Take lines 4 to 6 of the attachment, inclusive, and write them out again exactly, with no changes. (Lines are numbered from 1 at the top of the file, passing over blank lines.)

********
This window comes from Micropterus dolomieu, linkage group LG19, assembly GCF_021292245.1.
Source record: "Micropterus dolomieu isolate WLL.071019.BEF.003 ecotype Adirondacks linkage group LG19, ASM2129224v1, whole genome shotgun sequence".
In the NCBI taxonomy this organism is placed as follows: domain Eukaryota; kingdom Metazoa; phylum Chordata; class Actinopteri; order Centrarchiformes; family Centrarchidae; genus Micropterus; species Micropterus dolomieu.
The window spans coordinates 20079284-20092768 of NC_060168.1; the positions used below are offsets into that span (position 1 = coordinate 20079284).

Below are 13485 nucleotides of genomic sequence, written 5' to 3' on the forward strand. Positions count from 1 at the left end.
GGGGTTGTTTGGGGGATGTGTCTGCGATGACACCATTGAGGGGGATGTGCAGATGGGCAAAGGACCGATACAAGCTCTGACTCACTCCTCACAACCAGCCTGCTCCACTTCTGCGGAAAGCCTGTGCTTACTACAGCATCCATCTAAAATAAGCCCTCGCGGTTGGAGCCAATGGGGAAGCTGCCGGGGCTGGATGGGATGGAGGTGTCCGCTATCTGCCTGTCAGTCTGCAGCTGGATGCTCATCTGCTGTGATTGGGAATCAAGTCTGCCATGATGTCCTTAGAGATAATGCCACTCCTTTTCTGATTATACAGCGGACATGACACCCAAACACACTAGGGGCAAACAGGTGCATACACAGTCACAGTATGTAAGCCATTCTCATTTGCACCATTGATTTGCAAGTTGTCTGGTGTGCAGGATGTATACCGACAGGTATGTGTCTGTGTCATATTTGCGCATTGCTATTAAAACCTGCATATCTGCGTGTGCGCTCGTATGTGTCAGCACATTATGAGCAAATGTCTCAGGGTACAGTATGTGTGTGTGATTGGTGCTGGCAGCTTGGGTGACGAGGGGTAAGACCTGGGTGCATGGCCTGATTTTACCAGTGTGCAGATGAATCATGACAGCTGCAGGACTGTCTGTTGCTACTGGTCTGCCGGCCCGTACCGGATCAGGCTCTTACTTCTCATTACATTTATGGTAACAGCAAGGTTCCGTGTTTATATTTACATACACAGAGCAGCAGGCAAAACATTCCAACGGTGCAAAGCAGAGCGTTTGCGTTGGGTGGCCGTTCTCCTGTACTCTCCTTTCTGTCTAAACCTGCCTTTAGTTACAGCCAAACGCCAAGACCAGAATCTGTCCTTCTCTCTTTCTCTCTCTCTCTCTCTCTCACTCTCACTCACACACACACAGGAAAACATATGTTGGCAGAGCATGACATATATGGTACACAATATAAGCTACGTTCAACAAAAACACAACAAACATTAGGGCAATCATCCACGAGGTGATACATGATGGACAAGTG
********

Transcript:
The window spans coordinates 20079284-20092768 of NC_060168.1; the positions used below are offsets into that span (position 1 = coordinate 20079284).

Below are 13485 nucleotides of genomic sequence, written 5' to 3' on the forward strand. Positions count from 1 at the left end.
GGGGTTGTTTGGGGGATGTGTCTGCGATGACACCATTGAGGGGGATGTGCAGATGGGCAAAGGACCGATACAAGCTCTGACTCACTCCTCACAACCAGCCTGCTCCACTTCTGCGGAAAGCCTGTGCTTACTACAGCATCCATCTAAAATAAGCCCTCGCGGTTGGAGCCAATGGGGAAGCTGCCGGGGCTGGATGGGATGGAGGTGTCCGCTATCTGCCTGTCAGTCTGCAGCTGGATGCTCATCTGCTGTGATTGGGAATCAAGTCTGCCATGATGTCCTTAGAGATAATGCCACTCCTTTTCTGATTATACAGCGGACATGACACCCAAACACACTAGGGGCAAACAGGTGCATACACAGTCACAGTATGTAAGCCATTCTCATTTGCACCATTGATTTGCAAGTTGTCTGGTGTGCAGGATGTATACCGACAGGTATGTGTCTGTGTCATATTTGCGCATTGCTATTAAAACCTGCATATCTGCGTGTGCGCTCGTATGTGTCAGCACATTATGAGCAAATGTCTCAGGGTACAGTATGTGTGTGTGATTGGTGCTGGCAGCTTGGGTGACGAGGGGTAAGACCTGGGTGCATGGCCTGATTTTACCAGTGTGCAGATGAATCATGACAGCTGCAGGACTGTCTGTTGCTACTGGTCTGCCGGCCCGTACCGGATCAGGCTCTTACTTCTCATTACATTTATGGTAACAGCAAGGTTCCGTGTTTATATTTACATACACAGAGCAGCAGGCAAAACATTCCAACGGTGCAAAGCAGAGCGTTTGCGTTGGGTGGCCGTTCTCCTGTACTCTCCTTTCTGTCTAAACCTGCCTTTAGTTACAGCCAAACGCCAAGACCAGAATCTGTCCTTCTCTCTTTCTCTCTCTCTCTCTCTCTCACTCTCACTCACACACACACAGGAAAACATATGTTGGCAGAGCATGACATATATGGTACACAATATAAGCTACGTTCAACAAAAACACAACAAACATTAGGGCAATCATCCACGAGGTGATACATGATGGACAAGTG